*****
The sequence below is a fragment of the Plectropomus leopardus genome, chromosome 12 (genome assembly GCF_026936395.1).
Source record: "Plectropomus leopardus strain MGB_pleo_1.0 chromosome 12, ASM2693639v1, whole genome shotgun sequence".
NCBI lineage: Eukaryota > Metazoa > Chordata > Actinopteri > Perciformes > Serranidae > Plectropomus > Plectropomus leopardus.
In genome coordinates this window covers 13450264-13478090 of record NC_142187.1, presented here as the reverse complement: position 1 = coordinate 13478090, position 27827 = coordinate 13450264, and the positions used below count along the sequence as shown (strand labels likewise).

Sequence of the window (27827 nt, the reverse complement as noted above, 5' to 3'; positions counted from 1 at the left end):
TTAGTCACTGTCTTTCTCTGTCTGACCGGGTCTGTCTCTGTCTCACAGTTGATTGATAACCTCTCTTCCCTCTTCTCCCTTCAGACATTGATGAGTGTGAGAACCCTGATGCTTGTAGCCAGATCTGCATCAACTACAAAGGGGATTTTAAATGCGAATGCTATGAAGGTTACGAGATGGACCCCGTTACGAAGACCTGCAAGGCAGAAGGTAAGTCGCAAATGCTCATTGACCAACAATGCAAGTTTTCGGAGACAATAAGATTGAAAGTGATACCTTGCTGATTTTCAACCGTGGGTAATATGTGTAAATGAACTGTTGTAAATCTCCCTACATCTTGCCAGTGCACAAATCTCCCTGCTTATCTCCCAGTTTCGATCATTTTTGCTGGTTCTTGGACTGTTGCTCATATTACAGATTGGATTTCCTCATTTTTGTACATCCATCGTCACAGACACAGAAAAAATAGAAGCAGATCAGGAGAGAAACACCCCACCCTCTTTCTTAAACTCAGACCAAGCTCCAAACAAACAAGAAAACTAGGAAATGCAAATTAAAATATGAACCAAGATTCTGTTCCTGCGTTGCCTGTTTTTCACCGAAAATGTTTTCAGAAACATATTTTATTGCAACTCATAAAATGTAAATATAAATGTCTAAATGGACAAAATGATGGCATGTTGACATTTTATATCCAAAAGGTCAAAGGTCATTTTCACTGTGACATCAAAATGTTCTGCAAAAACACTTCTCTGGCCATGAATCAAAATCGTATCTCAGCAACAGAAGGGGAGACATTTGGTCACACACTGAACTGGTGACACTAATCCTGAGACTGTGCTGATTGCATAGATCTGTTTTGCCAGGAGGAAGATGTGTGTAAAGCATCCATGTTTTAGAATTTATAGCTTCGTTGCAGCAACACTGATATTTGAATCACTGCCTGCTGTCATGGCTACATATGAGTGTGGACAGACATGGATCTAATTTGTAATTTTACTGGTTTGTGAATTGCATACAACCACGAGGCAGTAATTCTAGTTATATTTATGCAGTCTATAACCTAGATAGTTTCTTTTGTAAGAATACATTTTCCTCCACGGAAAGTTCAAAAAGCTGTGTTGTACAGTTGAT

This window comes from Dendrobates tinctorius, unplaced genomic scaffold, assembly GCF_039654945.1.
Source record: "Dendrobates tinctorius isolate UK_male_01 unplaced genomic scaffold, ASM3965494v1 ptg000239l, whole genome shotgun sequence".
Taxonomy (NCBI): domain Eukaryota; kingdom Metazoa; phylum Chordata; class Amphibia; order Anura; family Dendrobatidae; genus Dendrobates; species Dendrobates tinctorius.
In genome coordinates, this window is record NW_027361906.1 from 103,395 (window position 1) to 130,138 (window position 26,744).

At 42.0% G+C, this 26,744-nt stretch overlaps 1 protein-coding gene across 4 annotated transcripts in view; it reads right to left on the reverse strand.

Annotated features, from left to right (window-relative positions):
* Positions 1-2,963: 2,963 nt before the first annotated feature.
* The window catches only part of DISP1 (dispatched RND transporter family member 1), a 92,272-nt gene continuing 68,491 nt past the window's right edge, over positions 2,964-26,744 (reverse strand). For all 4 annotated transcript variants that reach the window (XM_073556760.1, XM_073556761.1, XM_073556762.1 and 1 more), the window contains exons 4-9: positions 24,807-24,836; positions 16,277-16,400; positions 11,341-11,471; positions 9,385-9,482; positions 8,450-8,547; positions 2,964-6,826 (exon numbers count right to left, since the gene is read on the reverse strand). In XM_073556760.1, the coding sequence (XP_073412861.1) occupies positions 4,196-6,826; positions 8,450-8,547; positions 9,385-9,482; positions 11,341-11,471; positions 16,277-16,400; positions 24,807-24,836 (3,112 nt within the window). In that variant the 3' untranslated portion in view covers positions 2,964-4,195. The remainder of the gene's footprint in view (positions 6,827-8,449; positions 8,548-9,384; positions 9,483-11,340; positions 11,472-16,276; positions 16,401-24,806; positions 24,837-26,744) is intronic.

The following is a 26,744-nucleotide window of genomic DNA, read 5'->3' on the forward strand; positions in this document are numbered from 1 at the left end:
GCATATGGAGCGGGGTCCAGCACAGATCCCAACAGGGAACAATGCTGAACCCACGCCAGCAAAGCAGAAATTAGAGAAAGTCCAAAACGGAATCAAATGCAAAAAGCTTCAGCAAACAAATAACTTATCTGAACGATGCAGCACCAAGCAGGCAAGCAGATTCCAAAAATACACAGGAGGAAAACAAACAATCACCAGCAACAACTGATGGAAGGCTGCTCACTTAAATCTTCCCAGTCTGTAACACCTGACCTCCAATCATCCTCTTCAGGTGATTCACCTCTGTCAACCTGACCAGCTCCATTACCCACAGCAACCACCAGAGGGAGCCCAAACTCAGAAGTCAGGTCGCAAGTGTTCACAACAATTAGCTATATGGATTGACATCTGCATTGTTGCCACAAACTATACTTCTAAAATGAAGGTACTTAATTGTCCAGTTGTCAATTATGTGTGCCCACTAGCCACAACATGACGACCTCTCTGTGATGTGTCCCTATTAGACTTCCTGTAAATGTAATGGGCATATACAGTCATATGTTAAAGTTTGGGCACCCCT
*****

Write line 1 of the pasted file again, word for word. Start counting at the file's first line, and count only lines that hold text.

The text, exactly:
The sequence below is a fragment of the Plectropomus leopardus genome, chromosome 12 (genome assembly GCF_026936395.1).